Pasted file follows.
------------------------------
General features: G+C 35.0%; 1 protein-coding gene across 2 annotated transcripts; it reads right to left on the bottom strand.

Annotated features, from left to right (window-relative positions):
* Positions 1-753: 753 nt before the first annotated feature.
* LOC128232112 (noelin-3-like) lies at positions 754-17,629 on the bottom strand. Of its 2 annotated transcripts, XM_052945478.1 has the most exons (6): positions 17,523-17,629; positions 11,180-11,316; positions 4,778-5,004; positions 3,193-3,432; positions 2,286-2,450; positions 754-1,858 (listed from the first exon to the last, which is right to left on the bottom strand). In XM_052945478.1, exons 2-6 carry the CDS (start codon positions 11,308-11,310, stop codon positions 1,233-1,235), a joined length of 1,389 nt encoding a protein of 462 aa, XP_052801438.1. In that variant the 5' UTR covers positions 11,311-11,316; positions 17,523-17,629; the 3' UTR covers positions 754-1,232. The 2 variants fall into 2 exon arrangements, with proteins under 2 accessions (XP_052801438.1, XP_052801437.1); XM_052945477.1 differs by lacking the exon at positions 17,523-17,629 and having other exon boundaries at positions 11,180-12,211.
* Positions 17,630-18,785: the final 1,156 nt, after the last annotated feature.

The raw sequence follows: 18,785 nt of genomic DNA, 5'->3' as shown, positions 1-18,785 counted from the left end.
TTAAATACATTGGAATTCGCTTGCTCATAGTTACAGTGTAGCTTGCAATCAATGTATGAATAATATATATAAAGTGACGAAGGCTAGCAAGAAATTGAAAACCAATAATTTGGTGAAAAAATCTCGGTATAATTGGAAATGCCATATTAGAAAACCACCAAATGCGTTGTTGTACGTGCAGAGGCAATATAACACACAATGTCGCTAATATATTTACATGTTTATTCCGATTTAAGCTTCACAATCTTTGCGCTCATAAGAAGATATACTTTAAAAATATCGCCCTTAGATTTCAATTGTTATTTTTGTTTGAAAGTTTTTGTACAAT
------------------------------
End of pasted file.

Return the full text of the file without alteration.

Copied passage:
General features: G+C 35.0%; 1 protein-coding gene across 2 annotated transcripts; it reads right to left on the bottom strand.

Annotated features, from left to right (window-relative positions):
* Positions 1-753: 753 nt before the first annotated feature.
* LOC128232112 (noelin-3-like) lies at positions 754-17,629 on the bottom strand. Of its 2 annotated transcripts, XM_052945478.1 has the most exons (6): positions 17,523-17,629; positions 11,180-11,316; positions 4,778-5,004; positions 3,193-3,432; positions 2,286-2,450; positions 754-1,858 (listed from the first exon to the last, which is right to left on the bottom strand). In XM_052945478.1, exons 2-6 carry the CDS (start codon positions 11,308-11,310, stop codon positions 1,233-1,235), a joined length of 1,389 nt encoding a protein of 462 aa, XP_052801438.1. In that variant the 5' UTR covers positions 11,311-11,316; positions 17,523-17,629; the 3' UTR covers positions 754-1,232. The 2 variants fall into 2 exon arrangements, with proteins under 2 accessions (XP_052801438.1, XP_052801437.1); XM_052945477.1 differs by lacking the exon at positions 17,523-17,629 and having other exon boundaries at positions 11,180-12,211.
* Positions 17,630-18,785: the final 1,156 nt, after the last annotated feature.

The raw sequence follows: 18,785 nt of genomic DNA, 5'->3' as shown, positions 1-18,785 counted from the left end.
TTAAATACATTGGAATTCGCTTGCTCATAGTTACAGTGTAGCTTGCAATCAATGTATGAATAATATATATAAAGTGACGAAGGCTAGCAAGAAATTGAAAACCAATAATTTGGTGAAAAAATCTCGGTATAATTGGAAATGCCATATTAGAAAACCACCAAATGCGTTGTTGTACGTGCAGAGGCAATATAACACACAATGTCGCTAATATATTTACATGTTTATTCCGATTTAAGCTTCACAATCTTTGCGCTCATAAGAAGATATACTTTAAAAATATCGCCCTTAGATTTCAATTGTTATTTTTGTTTGAAAGTTTTTGTACAAT